force the classical behavior using this command:

              shopt -s nullglob

          (Similar problems occur elsewhere.  For example, where old
          scripts have

              rm `find . -name "*ti"`

          new scripts require

              rm -f nosuchfile `find . -name "*ti"`

          to avoid error messages from rm called with an empty argu-
          ment list.)

        Regular expressions
          Note that wildcard patterns are not regular expressions,
          although they are a bit similar.  First of all, they match
          filenames, rather than text, and secondly, the conventions

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          are not the same: for example, in a regular expression aq*aq
          means zero or more copies of the preceding thing.

          Now that regular expressions have bracket expressions where
          the negation is indicated by a aqhaaq, POSIX has declared the
          effect of a wildcard pattern "[ha...]" to be undefined.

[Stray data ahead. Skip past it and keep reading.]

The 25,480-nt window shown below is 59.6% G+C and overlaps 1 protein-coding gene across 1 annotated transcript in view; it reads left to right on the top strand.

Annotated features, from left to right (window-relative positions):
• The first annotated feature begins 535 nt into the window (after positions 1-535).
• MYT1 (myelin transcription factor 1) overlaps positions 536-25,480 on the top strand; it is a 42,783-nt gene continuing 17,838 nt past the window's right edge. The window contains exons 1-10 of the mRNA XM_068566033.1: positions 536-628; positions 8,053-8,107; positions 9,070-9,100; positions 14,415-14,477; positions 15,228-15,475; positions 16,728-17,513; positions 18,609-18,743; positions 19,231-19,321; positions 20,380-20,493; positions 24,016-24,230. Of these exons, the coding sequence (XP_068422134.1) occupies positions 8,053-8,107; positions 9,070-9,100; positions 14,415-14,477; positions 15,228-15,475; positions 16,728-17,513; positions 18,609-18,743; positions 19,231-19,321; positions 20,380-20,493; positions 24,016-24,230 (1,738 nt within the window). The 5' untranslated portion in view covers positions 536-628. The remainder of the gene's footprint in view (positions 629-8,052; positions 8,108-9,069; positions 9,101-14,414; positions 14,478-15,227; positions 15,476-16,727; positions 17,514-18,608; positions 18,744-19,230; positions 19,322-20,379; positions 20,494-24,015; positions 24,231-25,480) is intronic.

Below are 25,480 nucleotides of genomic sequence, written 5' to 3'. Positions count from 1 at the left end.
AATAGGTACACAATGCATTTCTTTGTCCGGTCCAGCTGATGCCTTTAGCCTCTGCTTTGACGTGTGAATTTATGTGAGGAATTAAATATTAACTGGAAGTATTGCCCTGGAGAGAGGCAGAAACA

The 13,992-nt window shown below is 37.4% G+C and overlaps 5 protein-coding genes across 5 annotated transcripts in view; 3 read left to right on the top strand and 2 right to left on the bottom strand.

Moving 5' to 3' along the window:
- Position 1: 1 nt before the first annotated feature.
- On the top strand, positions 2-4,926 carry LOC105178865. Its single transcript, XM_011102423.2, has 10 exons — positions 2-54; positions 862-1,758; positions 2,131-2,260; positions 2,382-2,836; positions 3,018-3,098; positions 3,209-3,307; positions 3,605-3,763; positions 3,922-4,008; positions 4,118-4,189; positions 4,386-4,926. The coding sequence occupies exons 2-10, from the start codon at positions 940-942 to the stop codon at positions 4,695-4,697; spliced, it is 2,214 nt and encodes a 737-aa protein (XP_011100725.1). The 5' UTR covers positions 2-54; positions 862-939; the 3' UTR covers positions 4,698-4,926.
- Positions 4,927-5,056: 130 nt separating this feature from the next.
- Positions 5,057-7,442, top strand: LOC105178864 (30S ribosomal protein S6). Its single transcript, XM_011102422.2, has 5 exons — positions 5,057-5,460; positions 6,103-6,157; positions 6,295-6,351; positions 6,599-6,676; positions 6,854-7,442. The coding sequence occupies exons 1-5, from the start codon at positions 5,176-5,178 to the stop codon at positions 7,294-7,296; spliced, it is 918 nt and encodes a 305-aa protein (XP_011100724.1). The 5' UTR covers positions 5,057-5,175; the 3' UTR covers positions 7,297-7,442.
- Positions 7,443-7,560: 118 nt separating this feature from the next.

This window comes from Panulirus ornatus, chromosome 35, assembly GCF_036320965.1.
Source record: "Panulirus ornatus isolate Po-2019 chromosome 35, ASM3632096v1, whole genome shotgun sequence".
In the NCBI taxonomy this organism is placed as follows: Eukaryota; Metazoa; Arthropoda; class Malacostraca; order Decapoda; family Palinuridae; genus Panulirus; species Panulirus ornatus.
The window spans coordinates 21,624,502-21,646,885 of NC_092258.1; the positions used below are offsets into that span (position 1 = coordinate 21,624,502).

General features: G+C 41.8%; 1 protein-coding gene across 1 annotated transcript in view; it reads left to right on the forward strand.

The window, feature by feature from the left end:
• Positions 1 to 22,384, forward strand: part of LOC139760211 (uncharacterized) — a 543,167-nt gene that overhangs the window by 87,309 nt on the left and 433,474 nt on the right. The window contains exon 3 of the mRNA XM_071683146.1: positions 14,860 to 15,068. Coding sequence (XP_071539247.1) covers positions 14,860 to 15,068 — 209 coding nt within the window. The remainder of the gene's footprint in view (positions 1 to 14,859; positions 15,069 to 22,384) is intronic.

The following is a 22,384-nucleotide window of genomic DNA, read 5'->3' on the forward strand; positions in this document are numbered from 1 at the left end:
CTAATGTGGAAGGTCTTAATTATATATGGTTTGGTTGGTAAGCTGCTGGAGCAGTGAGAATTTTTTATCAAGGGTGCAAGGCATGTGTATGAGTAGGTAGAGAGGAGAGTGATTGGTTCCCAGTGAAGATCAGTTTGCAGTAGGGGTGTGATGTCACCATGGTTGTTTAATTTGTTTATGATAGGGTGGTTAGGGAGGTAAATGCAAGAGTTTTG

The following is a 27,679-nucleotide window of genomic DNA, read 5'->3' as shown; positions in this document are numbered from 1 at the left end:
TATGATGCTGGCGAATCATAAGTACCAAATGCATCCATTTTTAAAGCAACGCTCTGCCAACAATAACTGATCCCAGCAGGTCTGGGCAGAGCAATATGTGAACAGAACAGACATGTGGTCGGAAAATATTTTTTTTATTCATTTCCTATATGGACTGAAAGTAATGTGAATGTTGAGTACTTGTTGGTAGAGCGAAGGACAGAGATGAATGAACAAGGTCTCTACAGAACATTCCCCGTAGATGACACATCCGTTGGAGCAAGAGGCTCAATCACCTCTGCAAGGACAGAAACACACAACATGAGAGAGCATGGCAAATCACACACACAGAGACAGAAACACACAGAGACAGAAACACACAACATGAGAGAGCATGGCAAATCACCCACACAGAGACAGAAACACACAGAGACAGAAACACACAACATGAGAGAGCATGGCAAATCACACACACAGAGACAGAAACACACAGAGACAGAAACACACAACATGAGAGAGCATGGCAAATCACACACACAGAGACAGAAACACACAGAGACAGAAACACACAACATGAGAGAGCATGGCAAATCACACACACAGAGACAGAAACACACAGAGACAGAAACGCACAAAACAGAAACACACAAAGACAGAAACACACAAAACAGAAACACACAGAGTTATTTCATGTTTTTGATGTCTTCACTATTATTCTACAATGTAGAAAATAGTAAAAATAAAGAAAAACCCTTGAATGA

Character classes and internationalization
          Of course ranges were originally meant to be ASCII ranges,
          so that "[ -%]" stands for "[ !"#$%]" and "[a-z]" stands for
          "any lowercase letter".  Some UNIX implementations general-
          ized this so that a range X-Y stands for the set of charac-
          ters with code between the codes for X and for Y.  However,
          this requires the user to know the character coding in use
          on the local system, and moreover, is not convenient if the
          collating sequence for the local alphabet differs from the
          ordering of the character codes.  Therefore, POSIX extended
          the bracket notation greatly, both for wildcard patterns and
          for regular expressions.  In the above we saw three types of